Maritime Hearing Loss

Whether noise is excessive or not depends on two things: the intensity of the sound and the length of exposure. People begin to experience damage to their hearing when they are exposed to sounds that are at least 85 decibels for a period of eight hours. For this reason, the Occupational Safety and Health Administration and the International Maritime Organization require workers to wear protective devices if they work in an environment as described above. Prolonged exposure to loud noise has been demonstrated to cause “noise-induced hearing loss,” and this condition is the most common illness shown to be related to the workplace in this country. However, it is a condition that is difficult for people to know that they have because it develops “painlessly, progressively and permanently” as the Coast Guard describes it. Other Maladies Associated with NIHL NIHL is responsible for hearing loss, but it also can cause the following maladies:

  • Tinnitus or ringing in the ears
  • Hypertension
  • Headaches
  • Tension in the muscles
  • Ulcers
  • Poor job performance
  • Aggressive behavior
  • Sleep disturbances

Excessive Noise Endangers More than Just Hearing Excessive noise on naval vessels is hazardous to people’s hearing but it also creates a dangerous work environment. On naval ships specifically, workers need to be able to communicate with each other by speech and with hand signals, and excessive noise interferes with this mode of communication. Solutions to the Problem One solution to this problem is ear muffs, but these devices make it difficult for people to hear each other. The walkie-talkie enables workers to communicate effectively with each other, but it cannot protect their hearing. The hand signal has been determined to be ineffective because these signals have been misinterpreted in the past. This makes excessive noise an impediment to a safe work environment. The Wireless Communication Headset The answer is the wireless communication headset. These devices reduce excessive noise by at least 20 decibels at the same time that they allow workers to hear each other. The microphone and ear speakers make it possible for workers to perform their duties without having to push buttons or carry the device. Most importantly, they protect workers’ hearing. Filing a Claim against Your Employer In the United States, four million people are exposed to noise levels that are considered to be dangerous on a daily basis. If you have worked on a ship where you were given one of the inferior solutions listed above or no solution at all, you may be one of the four million. With this being the case, you have the right to file a claim against your employer under the Jones Act Maritime. If you are suffering from hearing loss after working many years in a maritime environment, the Jones Act allows you to sue your employer or employers for monetary compensation for the following:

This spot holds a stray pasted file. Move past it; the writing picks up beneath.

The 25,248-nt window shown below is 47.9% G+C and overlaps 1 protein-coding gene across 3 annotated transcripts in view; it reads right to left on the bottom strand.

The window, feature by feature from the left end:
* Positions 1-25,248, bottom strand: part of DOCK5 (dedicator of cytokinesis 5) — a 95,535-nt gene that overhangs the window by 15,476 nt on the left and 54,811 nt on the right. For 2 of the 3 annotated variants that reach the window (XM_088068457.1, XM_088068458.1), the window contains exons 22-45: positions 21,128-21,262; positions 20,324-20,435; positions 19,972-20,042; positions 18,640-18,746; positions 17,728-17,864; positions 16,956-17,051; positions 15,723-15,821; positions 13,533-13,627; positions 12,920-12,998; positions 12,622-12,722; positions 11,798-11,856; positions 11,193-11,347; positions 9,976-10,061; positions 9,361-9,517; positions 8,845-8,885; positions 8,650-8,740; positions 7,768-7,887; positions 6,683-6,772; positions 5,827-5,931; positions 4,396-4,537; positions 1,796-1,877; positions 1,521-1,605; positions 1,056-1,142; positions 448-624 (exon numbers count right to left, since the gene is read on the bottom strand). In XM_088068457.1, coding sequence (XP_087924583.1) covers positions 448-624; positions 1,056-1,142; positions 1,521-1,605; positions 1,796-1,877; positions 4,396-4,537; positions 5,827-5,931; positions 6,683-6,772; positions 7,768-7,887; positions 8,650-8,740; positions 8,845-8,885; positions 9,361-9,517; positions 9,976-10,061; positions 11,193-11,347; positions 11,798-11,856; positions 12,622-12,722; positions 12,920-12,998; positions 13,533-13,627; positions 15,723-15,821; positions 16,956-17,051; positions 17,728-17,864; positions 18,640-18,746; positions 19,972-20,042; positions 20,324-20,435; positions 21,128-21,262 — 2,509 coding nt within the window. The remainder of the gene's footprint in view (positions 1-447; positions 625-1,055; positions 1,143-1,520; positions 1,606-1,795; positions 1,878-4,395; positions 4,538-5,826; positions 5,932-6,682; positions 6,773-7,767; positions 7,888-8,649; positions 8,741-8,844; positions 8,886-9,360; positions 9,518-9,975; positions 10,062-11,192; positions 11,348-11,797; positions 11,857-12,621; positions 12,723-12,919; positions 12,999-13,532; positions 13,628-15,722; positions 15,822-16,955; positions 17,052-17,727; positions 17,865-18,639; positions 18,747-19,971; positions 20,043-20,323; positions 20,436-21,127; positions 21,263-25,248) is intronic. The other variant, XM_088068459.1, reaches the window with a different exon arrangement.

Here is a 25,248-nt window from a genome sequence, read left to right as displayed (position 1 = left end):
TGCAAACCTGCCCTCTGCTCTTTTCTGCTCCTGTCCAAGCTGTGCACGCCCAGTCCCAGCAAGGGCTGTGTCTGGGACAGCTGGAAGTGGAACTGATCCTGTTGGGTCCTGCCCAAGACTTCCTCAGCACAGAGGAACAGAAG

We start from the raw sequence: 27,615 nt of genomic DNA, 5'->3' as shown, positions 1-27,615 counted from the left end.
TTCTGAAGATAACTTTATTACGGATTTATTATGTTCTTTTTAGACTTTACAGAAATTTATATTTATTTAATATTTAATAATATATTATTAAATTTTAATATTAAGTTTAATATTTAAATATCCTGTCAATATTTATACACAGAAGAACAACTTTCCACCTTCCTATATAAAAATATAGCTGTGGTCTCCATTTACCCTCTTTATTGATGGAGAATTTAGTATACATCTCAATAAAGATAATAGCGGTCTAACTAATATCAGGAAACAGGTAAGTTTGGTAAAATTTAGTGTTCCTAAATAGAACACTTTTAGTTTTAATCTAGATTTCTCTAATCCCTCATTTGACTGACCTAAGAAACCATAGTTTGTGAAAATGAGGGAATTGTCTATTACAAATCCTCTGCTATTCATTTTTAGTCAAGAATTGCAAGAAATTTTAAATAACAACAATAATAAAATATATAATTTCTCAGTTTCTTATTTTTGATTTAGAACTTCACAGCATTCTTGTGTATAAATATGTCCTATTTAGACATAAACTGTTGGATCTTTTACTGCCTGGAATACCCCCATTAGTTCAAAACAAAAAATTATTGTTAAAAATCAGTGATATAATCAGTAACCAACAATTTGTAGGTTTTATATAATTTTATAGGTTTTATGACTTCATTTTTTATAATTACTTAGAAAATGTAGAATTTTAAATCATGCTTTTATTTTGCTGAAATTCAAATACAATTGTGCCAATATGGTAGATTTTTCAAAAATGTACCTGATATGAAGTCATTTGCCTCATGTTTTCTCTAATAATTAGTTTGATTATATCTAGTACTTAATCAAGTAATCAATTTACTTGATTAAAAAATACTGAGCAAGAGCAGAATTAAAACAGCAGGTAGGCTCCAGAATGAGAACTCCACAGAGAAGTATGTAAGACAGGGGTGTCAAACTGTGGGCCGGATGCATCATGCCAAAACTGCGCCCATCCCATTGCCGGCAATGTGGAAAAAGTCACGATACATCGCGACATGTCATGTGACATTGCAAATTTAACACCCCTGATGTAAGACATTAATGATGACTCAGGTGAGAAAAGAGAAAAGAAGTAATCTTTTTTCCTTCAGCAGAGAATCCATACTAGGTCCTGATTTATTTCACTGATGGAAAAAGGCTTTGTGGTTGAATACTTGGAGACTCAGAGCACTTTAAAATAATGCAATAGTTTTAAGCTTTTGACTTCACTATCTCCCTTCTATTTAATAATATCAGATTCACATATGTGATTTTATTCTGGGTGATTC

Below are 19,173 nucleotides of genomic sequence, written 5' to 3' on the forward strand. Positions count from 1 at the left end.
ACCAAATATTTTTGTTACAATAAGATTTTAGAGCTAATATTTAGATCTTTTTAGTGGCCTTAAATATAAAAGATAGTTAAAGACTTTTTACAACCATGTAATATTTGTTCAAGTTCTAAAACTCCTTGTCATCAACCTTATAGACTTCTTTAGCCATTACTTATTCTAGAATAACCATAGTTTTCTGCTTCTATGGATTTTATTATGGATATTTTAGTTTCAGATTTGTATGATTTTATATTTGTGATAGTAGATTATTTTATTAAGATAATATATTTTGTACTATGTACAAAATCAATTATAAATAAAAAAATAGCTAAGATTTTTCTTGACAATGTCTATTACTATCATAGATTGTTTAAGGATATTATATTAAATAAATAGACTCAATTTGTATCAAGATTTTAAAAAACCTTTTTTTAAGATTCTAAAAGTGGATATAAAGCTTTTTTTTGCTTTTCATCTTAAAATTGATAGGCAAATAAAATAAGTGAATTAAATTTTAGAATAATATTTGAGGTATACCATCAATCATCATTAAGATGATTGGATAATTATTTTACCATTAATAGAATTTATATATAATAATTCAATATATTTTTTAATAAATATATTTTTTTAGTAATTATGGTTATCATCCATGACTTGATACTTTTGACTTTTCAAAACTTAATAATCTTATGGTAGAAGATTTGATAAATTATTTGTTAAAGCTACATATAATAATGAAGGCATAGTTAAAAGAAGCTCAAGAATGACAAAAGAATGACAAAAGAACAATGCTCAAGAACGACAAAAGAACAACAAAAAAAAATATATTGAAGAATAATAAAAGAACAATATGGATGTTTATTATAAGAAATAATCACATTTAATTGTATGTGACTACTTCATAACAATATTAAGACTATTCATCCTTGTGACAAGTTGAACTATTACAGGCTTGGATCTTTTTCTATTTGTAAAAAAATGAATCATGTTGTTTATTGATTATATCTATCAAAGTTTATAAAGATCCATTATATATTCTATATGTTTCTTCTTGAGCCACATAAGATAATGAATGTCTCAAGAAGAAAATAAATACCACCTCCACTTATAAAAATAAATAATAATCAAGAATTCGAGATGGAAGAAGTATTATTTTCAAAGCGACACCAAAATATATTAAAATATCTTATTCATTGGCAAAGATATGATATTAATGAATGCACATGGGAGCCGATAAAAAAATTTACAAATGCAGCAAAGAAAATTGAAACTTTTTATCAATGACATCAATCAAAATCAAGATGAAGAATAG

• Medical treatment
  • Pain and suffering
  • Hearing aids
  • Future surgeries
  • Lost wages

To expedite your claim, you will want to hire a maritime attorney who can make this entire procedure easier for you. One of the first actions your attorney will need you to take is to obtain an audiogram that shows the severity of your hearing loss. The next thing you will need to do is report to your last employer that you have experienced this injury within 30 days of receiving your audiogram. You are within your rights to hire an offshore injury lawyer if you have worked on the rivers, piers, docks, barges, oil drilling platforms, dry docks or wharfs and suffered hearing loss or some other malady. You may have worked for several different employers in excessively noisy environments, but you can sue each one of these employers under the Jones Act Maritime. Contact a maritime attorney today so that you can receive the compensation that you deserve.